Having consulted for 21 companies to help them transition to hybrid work arrangements, I can confirm that Meta’s numbers aren’t a fluke. The more my clients proved willing to offer remote work, the more staff with disabilities they recruited - and retained. That includes employees with mobility challenges. But it also includes employees with less visible disabilities, such as people with long COVID and immunocompromised people who feel reluctant to put themselves at risk of getting COVID by coming into the office.
Unfortunately, many leaders fail to see the benefits of remote work for underrepresented groups, such as those with disabilities. Some even say the opposite is true, with JP Morgan CEO Jamie Dimon claiming that returning to the office will aid diversity.
What explains this poor executive decision making? Part of the answer comes from a mental blindspot called the in-group bias. Our minds tend to favor and pay attention to the concerns of those in the group of people who seem to look and think like us. Dimon and other executives without disabilities don’t perceive people with disabilities to be part of their in-group. They thus are blind to the concerns of those with disabilities, which leads to misperceptions such as Dimon’s that returning to the office will aid diversity.
In-group bias is one of many dangerous judgment errors known as cognitive biases. They impact decision making in all life areas, ranging from the future of work to relationships.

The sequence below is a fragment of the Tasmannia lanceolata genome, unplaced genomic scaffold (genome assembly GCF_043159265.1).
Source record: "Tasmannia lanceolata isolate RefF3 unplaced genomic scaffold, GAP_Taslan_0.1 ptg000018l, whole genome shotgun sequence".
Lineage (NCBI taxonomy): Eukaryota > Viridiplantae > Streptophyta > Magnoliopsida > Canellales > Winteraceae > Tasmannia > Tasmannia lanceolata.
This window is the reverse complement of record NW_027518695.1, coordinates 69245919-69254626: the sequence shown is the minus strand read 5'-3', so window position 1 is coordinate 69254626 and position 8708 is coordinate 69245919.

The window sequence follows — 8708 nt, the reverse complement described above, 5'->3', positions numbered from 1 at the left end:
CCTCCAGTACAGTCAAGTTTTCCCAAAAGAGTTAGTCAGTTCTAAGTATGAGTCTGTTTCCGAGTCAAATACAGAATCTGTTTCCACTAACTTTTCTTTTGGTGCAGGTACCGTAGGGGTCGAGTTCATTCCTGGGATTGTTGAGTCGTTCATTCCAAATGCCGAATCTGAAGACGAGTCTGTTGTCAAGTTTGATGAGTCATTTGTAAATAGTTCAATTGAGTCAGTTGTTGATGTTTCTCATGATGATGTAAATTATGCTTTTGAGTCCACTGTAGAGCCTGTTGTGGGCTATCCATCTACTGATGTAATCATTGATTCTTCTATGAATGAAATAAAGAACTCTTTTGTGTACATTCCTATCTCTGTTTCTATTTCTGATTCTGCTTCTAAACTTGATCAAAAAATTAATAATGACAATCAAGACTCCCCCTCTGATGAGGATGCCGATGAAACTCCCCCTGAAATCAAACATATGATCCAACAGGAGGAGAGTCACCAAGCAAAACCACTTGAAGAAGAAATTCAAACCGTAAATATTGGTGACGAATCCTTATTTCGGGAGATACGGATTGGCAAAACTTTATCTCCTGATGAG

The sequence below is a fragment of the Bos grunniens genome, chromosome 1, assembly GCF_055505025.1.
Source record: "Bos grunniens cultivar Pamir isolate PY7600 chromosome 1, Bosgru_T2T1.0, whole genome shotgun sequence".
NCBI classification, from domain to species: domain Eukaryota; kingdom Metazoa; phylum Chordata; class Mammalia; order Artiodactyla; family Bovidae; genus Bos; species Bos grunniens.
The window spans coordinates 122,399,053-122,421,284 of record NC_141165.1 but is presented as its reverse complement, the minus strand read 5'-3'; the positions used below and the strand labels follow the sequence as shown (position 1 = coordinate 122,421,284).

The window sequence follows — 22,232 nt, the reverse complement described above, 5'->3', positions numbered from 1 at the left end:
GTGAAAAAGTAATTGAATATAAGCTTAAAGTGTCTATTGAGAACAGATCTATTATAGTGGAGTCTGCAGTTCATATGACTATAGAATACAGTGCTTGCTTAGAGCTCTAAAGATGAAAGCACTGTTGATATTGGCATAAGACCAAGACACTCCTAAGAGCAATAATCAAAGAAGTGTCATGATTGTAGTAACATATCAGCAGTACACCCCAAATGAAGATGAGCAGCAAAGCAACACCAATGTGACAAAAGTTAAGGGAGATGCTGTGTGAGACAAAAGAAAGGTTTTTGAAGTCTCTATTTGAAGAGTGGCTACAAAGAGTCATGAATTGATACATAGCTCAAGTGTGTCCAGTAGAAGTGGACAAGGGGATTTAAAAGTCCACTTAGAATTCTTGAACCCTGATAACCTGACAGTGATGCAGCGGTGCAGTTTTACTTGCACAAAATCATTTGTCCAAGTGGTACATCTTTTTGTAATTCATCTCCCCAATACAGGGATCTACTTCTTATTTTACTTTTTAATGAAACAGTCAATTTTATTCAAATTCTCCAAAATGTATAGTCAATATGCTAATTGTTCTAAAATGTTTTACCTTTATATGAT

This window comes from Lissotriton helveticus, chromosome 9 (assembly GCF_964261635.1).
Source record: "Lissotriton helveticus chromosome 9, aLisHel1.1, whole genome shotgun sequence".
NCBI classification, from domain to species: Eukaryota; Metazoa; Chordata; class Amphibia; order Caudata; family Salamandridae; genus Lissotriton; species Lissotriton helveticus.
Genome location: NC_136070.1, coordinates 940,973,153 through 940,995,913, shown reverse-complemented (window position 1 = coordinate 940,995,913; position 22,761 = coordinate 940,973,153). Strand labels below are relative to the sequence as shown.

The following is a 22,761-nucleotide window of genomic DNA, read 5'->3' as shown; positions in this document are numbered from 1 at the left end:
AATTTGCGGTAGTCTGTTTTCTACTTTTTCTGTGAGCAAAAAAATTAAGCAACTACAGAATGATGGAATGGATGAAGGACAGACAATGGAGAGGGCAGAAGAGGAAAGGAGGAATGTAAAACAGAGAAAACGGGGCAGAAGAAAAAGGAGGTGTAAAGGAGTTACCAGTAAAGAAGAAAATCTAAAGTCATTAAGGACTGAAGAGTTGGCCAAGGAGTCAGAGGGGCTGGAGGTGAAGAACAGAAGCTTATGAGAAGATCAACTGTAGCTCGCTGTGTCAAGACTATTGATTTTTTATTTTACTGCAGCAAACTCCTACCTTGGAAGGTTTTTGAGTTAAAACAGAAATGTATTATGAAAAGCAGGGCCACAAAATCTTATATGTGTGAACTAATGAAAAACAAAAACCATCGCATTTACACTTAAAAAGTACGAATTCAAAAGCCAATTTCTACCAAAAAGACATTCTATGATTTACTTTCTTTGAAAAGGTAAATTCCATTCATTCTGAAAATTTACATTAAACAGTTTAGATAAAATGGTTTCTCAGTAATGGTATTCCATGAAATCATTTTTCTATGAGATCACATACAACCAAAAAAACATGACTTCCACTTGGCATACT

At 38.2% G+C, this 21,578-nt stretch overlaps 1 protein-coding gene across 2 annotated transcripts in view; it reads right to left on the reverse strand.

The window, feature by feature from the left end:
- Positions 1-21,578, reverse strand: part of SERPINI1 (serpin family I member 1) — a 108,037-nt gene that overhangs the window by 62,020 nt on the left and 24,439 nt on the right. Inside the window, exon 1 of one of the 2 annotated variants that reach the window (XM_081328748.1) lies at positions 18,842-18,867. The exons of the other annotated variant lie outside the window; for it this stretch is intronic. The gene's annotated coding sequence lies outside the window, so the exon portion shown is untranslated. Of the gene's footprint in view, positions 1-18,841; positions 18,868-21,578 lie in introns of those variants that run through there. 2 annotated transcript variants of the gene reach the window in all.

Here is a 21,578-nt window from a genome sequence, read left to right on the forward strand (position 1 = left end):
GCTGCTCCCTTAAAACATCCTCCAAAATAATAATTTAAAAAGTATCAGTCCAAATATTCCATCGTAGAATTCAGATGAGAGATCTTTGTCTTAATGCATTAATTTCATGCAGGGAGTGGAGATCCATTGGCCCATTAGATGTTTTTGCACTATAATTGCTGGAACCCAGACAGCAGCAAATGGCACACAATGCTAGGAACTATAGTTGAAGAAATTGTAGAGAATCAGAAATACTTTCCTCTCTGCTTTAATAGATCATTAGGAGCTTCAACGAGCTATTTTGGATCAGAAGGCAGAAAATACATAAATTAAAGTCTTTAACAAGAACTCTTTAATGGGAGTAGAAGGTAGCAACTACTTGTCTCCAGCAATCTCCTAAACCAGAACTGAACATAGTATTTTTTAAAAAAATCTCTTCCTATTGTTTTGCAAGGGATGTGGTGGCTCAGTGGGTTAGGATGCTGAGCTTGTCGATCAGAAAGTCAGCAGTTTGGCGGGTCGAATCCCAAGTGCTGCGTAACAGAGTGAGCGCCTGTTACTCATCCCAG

Another relevant cognitive bias is the empathy gap. This term refers to our difficulty empathizing with those outside of our in-group. The lack of empathy combines with the blindness from the in-group bias, causing executives to ignore the feelings of employees with disabilities and prospective hires.
Omission bias also plays a role. This dangerous judgment error causes us to perceive failure to act as less problematic than acting. Consequently, executives perceive a failure to support the needs of those with disabilities as a minor matter.
The failure to empower people with disabilities through remote work options will prove costly to the bottom lines of companies. Not only are limiting their talent pool by 15 percent, they’re harming their ability to recruit and retain diverse candidates. And as their lawyers and HR departments will tell them, by violating the ADA, they are putting themselves in legal jeopardy.
By contrast, companies like Meta - and my clients - that offer remote work opportunities are seizing a competitive advantage by recruiting these underrepresented candidates. They’re lowering costs of labor while increasing diversity. The future belongs to the savvy companies that offer the flexibility that people with disabilities need.